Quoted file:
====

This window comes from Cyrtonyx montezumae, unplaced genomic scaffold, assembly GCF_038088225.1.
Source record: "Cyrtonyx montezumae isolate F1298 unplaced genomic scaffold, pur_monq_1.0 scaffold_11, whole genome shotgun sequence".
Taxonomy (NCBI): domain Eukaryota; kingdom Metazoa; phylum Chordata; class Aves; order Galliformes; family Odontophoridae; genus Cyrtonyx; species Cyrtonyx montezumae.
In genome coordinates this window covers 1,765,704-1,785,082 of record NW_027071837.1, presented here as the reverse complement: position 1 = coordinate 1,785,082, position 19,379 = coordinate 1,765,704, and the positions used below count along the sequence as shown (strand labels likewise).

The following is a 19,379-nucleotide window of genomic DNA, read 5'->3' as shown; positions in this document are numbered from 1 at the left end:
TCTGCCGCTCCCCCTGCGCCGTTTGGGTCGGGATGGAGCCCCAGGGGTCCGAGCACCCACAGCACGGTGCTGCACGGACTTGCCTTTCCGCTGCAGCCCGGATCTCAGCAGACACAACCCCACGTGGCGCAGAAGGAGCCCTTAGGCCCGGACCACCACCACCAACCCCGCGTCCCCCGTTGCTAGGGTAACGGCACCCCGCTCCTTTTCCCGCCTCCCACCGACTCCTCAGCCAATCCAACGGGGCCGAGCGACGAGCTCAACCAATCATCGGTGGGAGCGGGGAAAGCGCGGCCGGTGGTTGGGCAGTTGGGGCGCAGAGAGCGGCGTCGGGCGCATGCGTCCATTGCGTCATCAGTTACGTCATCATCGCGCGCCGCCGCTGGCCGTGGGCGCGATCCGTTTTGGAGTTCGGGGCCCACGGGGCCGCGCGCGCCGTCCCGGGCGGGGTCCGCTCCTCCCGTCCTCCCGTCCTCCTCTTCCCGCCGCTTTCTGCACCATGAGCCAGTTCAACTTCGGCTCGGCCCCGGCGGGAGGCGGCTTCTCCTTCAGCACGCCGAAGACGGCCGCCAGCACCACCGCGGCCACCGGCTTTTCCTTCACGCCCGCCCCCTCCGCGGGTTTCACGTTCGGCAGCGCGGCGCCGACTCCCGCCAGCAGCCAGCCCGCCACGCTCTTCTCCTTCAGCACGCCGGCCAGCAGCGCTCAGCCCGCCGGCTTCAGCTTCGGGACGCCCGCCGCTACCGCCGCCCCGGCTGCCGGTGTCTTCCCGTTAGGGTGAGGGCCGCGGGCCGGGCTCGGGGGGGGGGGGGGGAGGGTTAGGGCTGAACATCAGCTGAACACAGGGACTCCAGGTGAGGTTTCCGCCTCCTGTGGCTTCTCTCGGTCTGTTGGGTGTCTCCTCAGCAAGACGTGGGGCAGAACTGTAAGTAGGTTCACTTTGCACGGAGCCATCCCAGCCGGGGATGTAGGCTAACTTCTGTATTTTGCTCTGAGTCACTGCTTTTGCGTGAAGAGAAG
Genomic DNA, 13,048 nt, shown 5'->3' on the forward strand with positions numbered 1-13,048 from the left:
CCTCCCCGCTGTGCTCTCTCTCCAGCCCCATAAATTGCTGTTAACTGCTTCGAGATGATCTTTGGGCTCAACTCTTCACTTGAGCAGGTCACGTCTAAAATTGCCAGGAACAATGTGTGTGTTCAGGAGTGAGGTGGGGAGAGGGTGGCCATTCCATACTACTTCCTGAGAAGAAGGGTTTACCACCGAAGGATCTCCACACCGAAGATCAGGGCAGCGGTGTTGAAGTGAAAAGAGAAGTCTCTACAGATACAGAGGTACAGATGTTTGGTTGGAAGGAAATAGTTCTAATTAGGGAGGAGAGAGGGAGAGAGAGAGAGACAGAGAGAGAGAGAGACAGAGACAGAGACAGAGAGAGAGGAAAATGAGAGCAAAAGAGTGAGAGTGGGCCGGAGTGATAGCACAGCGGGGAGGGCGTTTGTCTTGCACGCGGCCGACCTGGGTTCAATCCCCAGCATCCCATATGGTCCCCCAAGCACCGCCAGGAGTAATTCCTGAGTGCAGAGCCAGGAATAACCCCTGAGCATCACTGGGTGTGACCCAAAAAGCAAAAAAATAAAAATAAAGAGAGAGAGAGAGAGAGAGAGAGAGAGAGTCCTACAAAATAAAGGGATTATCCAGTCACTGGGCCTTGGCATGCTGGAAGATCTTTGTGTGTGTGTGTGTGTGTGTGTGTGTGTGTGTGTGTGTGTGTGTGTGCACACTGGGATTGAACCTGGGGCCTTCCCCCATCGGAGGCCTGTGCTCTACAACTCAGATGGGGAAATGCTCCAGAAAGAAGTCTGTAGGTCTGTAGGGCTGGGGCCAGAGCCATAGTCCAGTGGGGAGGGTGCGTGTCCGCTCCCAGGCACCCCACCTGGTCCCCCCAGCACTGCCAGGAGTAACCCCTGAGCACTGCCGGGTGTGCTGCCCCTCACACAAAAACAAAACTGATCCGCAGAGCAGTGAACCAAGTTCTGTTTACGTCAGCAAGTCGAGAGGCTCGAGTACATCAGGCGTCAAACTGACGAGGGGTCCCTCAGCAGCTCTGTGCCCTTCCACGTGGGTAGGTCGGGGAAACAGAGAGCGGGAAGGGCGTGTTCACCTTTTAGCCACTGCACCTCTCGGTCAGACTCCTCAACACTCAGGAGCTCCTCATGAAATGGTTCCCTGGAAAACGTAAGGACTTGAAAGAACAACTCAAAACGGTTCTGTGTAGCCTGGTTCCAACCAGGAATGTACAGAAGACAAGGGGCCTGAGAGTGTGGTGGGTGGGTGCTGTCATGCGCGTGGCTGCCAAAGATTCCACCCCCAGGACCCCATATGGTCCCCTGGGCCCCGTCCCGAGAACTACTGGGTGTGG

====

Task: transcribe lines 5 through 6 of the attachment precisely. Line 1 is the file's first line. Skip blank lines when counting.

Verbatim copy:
The following is a 19,379-nucleotide window of genomic DNA, read 5'->3' as shown; positions in this document are numbered from 1 at the left end:
TCTGCCGCTCCCCCTGCGCCGTTTGGGTCGGGATGGAGCCCCAGGGGTCCGAGCACCCACAGCACGGTGCTGCACGGACTTGCCTTTCCGCTGCAGCCCGGATCTCAGCAGACACAACCCCACGTGGCGCAGAAGGAGCCCTTAGGCCCGGACCACCACCACCAACCCCGCGTCCCCCGTTGCTAGGGTAACGGCACCCCGCTCCTTTTCCCGCCTCCCACCGACTCCTCAGCCAATCCAACGGGGCCGAGCGACGAGCTCAACCAATCATCGGTGGGAGCGGGGAAAGCGCGGCCGGTGGTTGGGCAGTTGGGGCGCAGAGAGCGGCGTCGGGCGCATGCGTCCATTGCGTCATCAGTTACGTCATCATCGCGCGCCGCCGCTGGCCGTGGGCGCGATCCGTTTTGGAGTTCGGGGCCCACGGGGCCGCGCGCGCCGTCCCGGGCGGGGTCCGCTCCTCCCGTCCTCCCGTCCTCCTCTTCCCGCCGCTTTCTGCACCATGAGCCAGTTCAACTTCGGCTCGGCCCCGGCGGGAGGCGGCTTCTCCTTCAGCACGCCGAAGACGGCCGCCAGCACCACCGCGGCCACCGGCTTTTCCTTCACGCCCGCCCCCTCCGCGGGTTTCACGTTCGGCAGCGCGGCGCCGACTCCCGCCAGCAGCCAGCCCGCCACGCTCTTCTCCTTCAGCACGCCGGCCAGCAGCGCTCAGCCCGCCGGCTTCAGCTTCGGGACGCCCGCCGCTACCGCCGCCCCGGCTGCCGGTGTCTTCCCGTTAGGGTGAGGGCCGCGGGCCGGGCTCGGGGGGGGGGGGGGGAGGGTTAGGGCTGAACATCAGCTGAACACAGGGACTCCAGGTGAGGTTTCCGCCTCCTGTGGCTTCTCTCGGTCTGTTGGGTGTCTCCTCAGCAAGACGTGGGGCAGAACTGTAAGTAGGTTCACTTTGCACGGAGCCATCCCAGCCGGGGATGTAGGCTAACTTCTGTATTTTGCTCTGAGTCACTGCTTTTGCGTGAAGAGAAG